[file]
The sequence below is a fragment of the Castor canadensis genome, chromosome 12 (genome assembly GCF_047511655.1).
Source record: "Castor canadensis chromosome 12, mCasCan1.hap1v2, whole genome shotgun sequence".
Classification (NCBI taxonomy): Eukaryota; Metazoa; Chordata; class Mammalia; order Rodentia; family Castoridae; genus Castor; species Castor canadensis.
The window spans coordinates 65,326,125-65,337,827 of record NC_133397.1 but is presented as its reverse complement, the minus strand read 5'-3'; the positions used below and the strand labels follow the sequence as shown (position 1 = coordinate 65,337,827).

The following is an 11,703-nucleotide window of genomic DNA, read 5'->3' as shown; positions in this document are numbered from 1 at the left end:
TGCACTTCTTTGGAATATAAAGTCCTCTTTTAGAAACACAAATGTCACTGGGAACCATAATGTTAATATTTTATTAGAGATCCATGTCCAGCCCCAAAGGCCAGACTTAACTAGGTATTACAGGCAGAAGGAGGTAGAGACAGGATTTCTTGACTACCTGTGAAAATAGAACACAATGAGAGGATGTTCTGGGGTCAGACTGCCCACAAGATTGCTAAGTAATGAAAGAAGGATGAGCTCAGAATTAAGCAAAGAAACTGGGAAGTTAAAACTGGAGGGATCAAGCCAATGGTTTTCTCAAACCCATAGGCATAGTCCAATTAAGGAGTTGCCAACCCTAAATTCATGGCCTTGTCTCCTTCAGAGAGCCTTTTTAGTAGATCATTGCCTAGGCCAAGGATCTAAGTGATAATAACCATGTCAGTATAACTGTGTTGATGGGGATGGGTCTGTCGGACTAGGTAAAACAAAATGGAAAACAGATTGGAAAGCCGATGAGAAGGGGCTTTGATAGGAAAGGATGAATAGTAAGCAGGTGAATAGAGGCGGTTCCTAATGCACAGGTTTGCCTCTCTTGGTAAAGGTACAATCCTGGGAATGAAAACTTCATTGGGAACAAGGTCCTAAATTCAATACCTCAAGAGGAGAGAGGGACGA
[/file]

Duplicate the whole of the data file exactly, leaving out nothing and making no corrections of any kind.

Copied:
The sequence below is a fragment of the Castor canadensis genome, chromosome 12 (genome assembly GCF_047511655.1).
Source record: "Castor canadensis chromosome 12, mCasCan1.hap1v2, whole genome shotgun sequence".
Classification (NCBI taxonomy): Eukaryota; Metazoa; Chordata; class Mammalia; order Rodentia; family Castoridae; genus Castor; species Castor canadensis.
The window spans coordinates 65,326,125-65,337,827 of record NC_133397.1 but is presented as its reverse complement, the minus strand read 5'-3'; the positions used below and the strand labels follow the sequence as shown (position 1 = coordinate 65,337,827).

The following is an 11,703-nucleotide window of genomic DNA, read 5'->3' as shown; positions in this document are numbered from 1 at the left end:
TGCACTTCTTTGGAATATAAAGTCCTCTTTTAGAAACACAAATGTCACTGGGAACCATAATGTTAATATTTTATTAGAGATCCATGTCCAGCCCCAAAGGCCAGACTTAACTAGGTATTACAGGCAGAAGGAGGTAGAGACAGGATTTCTTGACTACCTGTGAAAATAGAACACAATGAGAGGATGTTCTGGGGTCAGACTGCCCACAAGATTGCTAAGTAATGAAAGAAGGATGAGCTCAGAATTAAGCAAAGAAACTGGGAAGTTAAAACTGGAGGGATCAAGCCAATGGTTTTCTCAAACCCATAGGCATAGTCCAATTAAGGAGTTGCCAACCCTAAATTCATGGCCTTGTCTCCTTCAGAGAGCCTTTTTAGTAGATCATTGCCTAGGCCAAGGATCTAAGTGATAATAACCATGTCAGTATAACTGTGTTGATGGGGATGGGTCTGTCGGACTAGGTAAAACAAAATGGAAAACAGATTGGAAAGCCGATGAGAAGGGGCTTTGATAGGAAAGGATGAATAGTAAGCAGGTGAATAGAGGCGGTTCCTAATGCACAGGTTTGCCTCTCTTGGTAAAGGTACAATCCTGGGAATGAAAACTTCATTGGGAACAAGGTCCTAAATTCAATACCTCAAGAGGAGAGAGGGACGA